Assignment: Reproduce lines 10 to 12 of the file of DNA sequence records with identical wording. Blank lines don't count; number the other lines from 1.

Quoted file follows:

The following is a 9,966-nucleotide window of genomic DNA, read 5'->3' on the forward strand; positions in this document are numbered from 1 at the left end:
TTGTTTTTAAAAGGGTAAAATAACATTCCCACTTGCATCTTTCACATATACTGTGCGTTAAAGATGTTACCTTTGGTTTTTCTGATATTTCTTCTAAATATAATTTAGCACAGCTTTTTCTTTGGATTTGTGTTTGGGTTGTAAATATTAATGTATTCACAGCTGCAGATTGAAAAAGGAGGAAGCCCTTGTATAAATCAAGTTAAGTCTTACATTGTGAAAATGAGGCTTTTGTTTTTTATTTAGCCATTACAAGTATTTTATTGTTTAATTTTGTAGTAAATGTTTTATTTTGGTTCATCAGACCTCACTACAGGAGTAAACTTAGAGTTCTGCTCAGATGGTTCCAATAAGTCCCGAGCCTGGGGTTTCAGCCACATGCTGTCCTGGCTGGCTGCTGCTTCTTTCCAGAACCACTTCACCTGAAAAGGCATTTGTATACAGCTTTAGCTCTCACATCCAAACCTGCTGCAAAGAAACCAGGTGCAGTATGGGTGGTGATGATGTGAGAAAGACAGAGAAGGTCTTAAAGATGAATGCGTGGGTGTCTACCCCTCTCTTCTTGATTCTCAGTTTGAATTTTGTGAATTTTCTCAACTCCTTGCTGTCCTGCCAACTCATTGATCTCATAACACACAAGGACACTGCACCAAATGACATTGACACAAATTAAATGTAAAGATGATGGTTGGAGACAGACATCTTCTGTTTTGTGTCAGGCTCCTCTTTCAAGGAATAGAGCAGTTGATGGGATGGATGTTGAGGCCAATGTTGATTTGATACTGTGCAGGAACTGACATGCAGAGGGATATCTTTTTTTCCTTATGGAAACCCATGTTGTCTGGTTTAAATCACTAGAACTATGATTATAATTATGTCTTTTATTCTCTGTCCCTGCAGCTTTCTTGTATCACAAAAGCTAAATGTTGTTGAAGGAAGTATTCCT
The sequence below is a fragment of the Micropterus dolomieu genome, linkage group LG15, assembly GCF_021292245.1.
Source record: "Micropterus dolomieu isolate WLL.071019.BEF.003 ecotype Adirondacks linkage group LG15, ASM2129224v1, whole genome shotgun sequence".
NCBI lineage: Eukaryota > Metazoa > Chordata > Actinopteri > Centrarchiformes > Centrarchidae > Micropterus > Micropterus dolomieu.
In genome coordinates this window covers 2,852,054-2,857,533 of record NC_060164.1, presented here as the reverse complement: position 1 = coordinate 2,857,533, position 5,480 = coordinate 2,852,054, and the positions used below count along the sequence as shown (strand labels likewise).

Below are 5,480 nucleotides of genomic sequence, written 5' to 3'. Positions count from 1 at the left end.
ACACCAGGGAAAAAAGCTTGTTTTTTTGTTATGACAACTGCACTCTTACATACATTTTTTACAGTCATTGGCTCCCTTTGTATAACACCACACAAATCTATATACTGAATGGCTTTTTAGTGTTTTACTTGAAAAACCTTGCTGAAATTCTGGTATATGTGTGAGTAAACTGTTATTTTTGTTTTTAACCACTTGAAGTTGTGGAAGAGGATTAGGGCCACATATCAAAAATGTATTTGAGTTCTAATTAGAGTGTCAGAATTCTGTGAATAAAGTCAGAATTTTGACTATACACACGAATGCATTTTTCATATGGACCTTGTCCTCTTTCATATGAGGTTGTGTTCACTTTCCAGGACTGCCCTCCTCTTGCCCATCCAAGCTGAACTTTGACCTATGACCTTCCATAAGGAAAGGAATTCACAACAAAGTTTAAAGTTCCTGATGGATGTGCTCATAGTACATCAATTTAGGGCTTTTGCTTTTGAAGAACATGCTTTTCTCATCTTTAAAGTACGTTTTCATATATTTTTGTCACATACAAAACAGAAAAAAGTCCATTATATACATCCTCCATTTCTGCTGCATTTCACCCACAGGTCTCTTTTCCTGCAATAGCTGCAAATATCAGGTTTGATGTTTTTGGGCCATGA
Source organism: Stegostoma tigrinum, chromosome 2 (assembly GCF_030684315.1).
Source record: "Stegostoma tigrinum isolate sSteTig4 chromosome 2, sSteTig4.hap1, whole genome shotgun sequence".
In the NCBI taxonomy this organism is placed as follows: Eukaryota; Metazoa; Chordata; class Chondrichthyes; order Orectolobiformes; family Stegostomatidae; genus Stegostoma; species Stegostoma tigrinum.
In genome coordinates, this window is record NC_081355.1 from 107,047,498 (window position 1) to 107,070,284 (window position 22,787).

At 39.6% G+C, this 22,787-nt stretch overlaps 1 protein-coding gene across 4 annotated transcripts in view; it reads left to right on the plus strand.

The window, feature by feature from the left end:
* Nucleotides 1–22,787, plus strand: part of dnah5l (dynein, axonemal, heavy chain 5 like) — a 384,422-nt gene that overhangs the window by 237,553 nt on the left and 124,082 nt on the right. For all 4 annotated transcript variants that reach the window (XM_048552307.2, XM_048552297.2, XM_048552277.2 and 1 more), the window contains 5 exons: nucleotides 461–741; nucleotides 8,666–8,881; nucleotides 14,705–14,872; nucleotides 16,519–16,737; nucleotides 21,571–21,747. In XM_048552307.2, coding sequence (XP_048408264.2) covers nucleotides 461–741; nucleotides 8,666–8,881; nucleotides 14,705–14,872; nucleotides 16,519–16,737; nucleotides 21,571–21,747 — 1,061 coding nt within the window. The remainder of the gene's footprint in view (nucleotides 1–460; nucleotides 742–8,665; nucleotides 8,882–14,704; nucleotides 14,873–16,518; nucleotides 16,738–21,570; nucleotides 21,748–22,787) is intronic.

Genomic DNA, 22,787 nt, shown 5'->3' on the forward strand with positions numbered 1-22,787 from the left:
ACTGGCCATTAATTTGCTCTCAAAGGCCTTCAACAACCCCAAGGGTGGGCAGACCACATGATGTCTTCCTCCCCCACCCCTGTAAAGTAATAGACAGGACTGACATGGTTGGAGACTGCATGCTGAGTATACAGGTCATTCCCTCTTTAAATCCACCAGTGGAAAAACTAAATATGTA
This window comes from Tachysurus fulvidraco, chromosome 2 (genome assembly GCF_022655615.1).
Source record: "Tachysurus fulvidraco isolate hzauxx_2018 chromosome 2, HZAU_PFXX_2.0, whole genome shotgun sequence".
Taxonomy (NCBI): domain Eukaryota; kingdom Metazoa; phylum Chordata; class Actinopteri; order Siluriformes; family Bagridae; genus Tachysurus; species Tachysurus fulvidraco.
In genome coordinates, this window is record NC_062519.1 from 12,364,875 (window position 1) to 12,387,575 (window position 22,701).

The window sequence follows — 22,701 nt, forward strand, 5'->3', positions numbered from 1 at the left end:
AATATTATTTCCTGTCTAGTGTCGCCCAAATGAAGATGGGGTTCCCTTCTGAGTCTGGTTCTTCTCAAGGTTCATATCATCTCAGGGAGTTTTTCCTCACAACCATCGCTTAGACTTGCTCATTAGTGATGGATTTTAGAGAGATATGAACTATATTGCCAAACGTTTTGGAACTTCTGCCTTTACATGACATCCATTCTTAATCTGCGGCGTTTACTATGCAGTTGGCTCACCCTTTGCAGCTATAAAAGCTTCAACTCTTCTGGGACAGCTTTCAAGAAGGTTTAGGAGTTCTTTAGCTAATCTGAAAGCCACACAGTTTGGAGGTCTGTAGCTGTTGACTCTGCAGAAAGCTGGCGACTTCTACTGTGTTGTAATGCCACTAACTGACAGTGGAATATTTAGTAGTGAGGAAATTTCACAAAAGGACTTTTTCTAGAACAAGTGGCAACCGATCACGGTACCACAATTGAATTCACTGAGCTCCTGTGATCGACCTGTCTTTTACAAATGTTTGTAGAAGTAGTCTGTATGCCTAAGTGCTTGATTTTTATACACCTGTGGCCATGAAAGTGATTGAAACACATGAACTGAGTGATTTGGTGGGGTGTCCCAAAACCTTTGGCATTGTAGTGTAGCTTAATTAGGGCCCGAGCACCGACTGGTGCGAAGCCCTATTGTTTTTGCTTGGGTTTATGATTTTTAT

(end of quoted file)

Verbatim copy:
Source record: "Stegostoma tigrinum isolate sSteTig4 chromosome 2, sSteTig4.hap1, whole genome shotgun sequence".
In the NCBI taxonomy this organism is placed as follows: Eukaryota; Metazoa; Chordata; class Chondrichthyes; order Orectolobiformes; family Stegostomatidae; genus Stegostoma; species Stegostoma tigrinum.
In genome coordinates, this window is record NC_081355.1 from 107,047,498 (window position 1) to 107,070,284 (window position 22,787).